While doing computational chemistry for both organic and inorganic compounds, an energy optimization of that compound is done before starting a study.

For example, if we do drug docking studies using aspirin, first we would make aspirin's chemical structure, and then we would optimize it. So what does "energy optimization" mean in the context of organic and inorganic compounds.

Is energy optimization different for organic and inorganic materials (e.g.,aspirin or gold nanoparticles, respectively)?

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    $\begingroup$ The answer to what the headline says is "computational chemistry" or any calculation that uses a computer (hence in silico). But the body of the question asks something very different. Perhaps a much more specific title would help. $\endgroup$ – matt_black Nov 12 '12 at 23:50

Generally, energy optimization is done as iterative process with following steps repeating

  1. calculate forces of nuclei
  2. move nuclei according forces known so final structure were less tense.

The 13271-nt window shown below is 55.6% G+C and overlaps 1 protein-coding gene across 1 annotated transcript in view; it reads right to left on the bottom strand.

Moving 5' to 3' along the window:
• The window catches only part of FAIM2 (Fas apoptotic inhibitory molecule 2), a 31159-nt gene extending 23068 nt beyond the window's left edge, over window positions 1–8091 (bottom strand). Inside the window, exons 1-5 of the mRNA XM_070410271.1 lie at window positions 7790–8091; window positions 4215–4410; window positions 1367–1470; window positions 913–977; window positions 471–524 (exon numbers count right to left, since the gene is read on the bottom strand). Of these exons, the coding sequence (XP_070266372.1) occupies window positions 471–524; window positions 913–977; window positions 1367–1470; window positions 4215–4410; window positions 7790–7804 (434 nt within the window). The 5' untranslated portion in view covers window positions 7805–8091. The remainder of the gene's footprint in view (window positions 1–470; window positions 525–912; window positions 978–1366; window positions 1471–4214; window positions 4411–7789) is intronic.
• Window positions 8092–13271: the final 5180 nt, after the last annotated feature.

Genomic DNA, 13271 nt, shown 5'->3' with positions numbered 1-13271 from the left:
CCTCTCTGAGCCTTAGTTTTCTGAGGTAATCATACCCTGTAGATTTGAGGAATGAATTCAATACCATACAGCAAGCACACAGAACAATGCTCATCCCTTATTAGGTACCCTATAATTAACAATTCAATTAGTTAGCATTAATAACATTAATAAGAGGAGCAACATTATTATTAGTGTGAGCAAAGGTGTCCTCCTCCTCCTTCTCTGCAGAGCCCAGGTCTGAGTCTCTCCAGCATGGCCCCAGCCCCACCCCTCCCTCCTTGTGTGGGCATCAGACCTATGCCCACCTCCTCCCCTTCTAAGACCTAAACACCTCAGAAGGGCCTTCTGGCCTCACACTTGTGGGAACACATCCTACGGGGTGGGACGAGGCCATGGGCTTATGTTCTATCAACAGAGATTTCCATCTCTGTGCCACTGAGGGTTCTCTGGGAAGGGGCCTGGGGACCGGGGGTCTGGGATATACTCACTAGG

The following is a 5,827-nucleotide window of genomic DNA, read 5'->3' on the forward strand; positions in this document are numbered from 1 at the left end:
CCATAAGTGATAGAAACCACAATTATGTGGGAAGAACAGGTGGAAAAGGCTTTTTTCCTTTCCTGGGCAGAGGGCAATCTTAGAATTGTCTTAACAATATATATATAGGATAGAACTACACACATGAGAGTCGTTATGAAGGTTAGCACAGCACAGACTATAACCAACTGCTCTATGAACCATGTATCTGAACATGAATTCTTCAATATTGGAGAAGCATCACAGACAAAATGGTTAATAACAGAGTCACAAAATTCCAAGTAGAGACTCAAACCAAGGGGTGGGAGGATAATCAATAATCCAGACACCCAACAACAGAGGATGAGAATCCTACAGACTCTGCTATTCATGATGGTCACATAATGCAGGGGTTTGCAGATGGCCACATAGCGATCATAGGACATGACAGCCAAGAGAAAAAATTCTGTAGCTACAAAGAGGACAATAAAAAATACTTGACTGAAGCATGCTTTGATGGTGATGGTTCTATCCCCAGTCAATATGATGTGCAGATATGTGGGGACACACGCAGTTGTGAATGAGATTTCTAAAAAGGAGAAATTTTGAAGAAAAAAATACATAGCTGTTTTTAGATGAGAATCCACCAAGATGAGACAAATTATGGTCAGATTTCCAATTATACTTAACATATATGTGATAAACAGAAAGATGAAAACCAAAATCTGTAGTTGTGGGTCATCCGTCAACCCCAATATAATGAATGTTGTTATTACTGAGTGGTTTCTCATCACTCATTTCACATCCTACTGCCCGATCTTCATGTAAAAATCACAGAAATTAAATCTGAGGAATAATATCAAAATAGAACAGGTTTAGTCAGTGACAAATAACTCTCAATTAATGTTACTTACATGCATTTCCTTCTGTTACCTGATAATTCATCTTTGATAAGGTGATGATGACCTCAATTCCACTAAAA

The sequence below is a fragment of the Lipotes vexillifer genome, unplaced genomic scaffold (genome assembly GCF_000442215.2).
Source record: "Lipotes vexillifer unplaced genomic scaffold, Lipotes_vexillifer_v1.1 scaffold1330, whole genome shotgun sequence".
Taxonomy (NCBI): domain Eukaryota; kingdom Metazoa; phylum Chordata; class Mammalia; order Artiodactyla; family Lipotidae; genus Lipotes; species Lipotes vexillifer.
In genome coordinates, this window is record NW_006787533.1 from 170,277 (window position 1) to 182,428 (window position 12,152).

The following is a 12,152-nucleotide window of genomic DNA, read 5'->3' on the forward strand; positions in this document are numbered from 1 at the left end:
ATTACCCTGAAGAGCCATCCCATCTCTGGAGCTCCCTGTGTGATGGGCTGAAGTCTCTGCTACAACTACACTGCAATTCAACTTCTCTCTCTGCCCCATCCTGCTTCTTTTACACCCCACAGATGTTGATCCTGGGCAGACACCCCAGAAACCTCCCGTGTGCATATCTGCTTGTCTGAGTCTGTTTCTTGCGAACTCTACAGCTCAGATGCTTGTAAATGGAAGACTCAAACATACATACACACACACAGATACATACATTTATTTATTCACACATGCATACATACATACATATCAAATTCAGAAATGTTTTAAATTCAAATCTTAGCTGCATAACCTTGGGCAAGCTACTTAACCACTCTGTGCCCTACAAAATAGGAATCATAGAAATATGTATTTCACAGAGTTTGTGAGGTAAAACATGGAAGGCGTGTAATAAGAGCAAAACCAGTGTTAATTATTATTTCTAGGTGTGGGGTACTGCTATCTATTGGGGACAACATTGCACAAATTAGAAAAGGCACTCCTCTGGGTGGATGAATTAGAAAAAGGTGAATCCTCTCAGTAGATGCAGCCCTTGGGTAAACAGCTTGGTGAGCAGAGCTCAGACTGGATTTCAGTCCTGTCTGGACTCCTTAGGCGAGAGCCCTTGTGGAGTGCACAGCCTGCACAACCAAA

Most focus in science is focused on how first step is made, as choice of the second step does not affect final structure except pathological cases.

The main difference is usually tied to computational capabilities of 'silica' available. Complexity of quantum mechanical computations usually grows as $O(n^3)$, $O(n^4)$ or even $O(e^n)$ where n is number of atoms of same type in system. So, the bigger system is, the 'worse' approximation is used. Biological systems are usually so large, that any sort of quantum mechanical computation is not an option at all, so "molecular mechanics/dynamics" approach is used, with empiric formulas of forces based on relative positions of atoms


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